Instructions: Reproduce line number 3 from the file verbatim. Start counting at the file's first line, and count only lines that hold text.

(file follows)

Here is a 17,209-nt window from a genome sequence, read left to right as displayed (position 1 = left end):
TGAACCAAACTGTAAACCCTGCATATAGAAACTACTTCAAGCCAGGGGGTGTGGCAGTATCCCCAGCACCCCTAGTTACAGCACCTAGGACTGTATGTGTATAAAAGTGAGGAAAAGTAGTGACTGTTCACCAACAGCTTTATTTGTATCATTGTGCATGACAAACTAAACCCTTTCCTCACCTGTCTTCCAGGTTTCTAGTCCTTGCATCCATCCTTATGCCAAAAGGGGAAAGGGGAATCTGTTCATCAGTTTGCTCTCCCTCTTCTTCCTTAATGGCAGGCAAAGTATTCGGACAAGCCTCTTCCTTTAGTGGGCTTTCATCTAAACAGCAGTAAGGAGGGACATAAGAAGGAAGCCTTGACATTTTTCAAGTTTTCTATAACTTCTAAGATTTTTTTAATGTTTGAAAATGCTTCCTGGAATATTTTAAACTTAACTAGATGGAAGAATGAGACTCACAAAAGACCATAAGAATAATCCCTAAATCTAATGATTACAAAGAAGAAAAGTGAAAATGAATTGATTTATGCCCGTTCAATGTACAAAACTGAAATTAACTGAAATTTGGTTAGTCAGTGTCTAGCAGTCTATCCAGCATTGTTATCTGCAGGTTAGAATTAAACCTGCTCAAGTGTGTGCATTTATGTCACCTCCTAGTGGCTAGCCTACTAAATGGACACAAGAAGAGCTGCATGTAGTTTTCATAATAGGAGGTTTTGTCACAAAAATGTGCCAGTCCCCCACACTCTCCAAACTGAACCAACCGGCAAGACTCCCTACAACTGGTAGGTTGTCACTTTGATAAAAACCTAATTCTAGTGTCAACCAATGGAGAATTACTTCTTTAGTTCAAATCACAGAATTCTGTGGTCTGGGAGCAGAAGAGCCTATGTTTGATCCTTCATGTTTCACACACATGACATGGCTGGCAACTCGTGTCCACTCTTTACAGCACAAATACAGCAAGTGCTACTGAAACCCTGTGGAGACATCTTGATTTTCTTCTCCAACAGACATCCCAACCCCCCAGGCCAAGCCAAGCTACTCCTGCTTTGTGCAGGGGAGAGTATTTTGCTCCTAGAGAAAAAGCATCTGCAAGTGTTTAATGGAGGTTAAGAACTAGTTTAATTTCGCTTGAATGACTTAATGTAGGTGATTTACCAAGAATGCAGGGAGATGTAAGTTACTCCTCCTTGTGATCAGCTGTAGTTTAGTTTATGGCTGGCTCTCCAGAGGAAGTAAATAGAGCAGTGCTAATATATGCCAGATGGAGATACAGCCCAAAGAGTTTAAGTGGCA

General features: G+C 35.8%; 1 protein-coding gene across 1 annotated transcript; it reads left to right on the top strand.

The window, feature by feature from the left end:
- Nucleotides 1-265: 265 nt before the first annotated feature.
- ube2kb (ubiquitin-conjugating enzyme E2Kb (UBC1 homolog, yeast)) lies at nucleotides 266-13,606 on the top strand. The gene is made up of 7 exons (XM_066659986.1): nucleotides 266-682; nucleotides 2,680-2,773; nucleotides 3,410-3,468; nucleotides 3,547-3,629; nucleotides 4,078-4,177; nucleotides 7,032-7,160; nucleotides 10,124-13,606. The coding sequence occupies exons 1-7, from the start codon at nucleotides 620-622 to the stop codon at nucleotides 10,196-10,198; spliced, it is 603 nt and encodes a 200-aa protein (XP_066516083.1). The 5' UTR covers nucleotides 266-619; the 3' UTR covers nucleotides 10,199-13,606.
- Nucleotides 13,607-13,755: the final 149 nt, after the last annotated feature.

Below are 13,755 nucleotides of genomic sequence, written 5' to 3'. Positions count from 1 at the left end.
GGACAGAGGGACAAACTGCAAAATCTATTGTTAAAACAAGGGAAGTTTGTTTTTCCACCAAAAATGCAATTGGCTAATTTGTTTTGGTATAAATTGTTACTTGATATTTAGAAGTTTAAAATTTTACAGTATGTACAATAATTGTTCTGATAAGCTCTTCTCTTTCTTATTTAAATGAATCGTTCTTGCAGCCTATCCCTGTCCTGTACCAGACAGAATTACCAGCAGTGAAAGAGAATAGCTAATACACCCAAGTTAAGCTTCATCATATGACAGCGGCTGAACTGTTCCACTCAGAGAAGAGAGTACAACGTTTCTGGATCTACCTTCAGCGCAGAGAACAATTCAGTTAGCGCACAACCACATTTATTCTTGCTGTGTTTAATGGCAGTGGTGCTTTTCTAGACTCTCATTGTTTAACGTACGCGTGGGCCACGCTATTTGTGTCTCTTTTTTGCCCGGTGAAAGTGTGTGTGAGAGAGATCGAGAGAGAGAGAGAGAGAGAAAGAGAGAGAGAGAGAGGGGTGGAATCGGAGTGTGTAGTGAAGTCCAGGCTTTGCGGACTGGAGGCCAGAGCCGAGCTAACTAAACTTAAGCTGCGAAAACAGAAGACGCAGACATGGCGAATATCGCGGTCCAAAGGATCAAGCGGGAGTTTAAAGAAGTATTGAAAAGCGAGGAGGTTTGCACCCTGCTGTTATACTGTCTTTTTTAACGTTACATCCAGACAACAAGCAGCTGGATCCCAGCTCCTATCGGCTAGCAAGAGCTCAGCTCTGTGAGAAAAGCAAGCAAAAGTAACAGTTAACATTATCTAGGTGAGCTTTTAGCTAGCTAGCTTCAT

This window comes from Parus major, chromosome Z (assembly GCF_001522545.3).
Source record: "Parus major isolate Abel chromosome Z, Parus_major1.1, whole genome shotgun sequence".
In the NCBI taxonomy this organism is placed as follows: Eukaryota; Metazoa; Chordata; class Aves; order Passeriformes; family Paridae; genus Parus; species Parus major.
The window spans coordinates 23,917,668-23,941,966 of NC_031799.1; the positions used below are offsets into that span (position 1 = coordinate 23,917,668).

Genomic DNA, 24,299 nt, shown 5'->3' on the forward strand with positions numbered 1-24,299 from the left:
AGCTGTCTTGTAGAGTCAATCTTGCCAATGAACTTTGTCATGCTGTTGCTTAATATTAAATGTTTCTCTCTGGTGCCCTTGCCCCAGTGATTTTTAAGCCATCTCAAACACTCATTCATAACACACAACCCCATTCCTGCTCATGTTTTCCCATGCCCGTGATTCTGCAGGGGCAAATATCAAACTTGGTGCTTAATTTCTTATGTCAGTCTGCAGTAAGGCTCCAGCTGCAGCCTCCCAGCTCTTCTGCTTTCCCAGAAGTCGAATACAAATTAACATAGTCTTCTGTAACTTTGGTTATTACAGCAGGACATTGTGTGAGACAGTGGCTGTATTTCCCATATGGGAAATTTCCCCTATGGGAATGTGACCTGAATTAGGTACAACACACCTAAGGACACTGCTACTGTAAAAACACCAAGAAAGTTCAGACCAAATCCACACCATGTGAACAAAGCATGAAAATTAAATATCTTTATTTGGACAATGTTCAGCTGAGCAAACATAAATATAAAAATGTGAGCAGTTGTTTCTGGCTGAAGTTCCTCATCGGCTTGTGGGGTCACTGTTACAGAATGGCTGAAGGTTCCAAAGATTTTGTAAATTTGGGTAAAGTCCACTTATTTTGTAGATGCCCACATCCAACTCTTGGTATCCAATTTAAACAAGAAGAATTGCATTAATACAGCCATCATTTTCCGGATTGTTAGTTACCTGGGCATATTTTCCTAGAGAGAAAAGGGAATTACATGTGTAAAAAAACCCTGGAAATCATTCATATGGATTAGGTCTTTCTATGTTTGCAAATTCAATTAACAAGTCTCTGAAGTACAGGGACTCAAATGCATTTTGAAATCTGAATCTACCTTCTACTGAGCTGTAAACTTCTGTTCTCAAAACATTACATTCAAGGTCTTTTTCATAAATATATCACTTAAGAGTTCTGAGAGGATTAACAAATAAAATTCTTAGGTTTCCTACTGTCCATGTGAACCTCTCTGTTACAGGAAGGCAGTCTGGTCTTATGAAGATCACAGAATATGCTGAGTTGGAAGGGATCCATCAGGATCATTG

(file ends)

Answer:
General features: G+C 35.8%; 1 protein-coding gene across 1 annotated transcript; it reads left to right on the top strand.